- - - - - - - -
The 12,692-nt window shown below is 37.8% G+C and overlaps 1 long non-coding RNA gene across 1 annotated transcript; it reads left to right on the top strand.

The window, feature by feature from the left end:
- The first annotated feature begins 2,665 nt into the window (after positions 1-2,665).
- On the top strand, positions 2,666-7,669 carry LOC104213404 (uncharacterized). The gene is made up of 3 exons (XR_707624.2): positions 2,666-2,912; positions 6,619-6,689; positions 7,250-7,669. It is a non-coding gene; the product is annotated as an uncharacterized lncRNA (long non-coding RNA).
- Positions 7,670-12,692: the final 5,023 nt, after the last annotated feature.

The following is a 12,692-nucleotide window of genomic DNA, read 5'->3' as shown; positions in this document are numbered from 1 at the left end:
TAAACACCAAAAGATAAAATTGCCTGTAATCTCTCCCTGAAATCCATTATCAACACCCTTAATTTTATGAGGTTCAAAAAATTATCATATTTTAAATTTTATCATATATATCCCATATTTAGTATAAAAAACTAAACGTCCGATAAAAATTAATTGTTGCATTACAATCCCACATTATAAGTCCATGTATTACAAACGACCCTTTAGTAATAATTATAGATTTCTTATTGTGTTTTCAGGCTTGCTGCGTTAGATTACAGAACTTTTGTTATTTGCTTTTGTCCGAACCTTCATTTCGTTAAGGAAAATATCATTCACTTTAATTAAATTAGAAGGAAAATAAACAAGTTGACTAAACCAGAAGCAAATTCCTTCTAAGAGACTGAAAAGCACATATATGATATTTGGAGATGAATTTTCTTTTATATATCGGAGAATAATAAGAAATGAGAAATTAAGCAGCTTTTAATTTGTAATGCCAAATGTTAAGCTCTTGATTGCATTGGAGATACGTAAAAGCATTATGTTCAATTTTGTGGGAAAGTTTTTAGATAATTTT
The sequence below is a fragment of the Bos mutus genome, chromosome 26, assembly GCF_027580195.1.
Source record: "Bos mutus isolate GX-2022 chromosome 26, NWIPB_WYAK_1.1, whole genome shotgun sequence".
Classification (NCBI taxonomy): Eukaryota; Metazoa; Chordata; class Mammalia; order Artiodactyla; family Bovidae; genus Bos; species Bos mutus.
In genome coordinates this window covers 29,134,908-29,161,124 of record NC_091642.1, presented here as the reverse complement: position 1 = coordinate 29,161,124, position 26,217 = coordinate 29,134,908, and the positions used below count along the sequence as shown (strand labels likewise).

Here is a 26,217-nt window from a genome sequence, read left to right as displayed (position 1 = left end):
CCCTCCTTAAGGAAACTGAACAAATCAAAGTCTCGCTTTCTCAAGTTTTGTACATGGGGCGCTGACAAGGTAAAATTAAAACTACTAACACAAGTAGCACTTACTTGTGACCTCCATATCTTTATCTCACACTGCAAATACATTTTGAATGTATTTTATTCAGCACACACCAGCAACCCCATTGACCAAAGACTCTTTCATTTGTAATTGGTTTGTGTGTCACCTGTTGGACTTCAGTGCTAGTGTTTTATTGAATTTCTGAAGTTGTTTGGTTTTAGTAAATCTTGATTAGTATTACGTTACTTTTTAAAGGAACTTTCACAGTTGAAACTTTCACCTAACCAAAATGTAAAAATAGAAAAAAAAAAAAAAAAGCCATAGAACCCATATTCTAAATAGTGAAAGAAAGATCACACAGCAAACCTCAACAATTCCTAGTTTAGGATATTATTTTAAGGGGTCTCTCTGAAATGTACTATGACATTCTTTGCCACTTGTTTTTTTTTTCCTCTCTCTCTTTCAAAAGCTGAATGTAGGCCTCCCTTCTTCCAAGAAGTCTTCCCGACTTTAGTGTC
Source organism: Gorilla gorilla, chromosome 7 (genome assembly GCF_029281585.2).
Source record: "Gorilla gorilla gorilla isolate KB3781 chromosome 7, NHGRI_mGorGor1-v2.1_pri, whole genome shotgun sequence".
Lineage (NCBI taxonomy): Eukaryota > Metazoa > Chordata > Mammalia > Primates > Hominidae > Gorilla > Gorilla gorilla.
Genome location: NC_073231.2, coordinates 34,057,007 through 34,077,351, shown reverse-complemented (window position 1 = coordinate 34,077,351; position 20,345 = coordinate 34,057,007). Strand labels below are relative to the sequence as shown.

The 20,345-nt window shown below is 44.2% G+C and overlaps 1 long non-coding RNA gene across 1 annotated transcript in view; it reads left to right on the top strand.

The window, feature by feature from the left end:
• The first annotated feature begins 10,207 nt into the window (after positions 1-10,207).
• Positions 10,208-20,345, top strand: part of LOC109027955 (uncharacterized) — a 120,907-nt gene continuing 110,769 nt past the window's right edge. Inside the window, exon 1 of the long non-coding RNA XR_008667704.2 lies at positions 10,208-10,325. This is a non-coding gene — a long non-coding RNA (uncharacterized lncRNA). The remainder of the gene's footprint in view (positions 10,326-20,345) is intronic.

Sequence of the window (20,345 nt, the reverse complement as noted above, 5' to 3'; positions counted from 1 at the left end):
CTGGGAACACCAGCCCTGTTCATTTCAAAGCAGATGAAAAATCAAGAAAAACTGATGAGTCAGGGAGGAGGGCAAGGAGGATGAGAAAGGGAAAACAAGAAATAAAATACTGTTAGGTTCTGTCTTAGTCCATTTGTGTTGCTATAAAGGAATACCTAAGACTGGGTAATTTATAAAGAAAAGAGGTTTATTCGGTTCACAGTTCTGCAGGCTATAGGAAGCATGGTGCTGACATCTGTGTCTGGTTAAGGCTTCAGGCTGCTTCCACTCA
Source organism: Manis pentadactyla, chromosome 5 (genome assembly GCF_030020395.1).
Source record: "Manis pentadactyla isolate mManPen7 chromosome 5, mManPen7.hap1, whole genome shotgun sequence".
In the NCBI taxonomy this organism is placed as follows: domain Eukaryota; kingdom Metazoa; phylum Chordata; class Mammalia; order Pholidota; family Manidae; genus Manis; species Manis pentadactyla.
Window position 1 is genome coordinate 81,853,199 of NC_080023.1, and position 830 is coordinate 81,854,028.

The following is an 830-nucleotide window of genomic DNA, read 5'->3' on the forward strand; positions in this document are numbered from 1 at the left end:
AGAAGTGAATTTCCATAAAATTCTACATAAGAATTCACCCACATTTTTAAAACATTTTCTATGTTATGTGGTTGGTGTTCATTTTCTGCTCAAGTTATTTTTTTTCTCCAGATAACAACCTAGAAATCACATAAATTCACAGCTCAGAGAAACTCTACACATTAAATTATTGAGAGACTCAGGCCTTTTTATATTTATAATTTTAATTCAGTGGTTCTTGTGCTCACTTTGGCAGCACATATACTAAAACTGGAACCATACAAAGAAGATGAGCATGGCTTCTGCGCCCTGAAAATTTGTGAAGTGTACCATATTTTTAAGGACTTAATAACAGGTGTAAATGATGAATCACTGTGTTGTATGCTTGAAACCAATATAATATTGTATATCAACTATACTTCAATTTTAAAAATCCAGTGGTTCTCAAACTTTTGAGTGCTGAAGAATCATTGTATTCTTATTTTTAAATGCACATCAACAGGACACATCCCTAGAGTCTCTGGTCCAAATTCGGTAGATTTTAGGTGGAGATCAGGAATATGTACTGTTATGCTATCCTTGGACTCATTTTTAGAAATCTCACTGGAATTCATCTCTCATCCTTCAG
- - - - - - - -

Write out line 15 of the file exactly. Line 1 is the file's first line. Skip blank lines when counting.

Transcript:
Source record: "Gorilla gorilla gorilla isolate KB3781 chromosome 7, NHGRI_mGorGor1-v2.1_pri, whole genome shotgun sequence".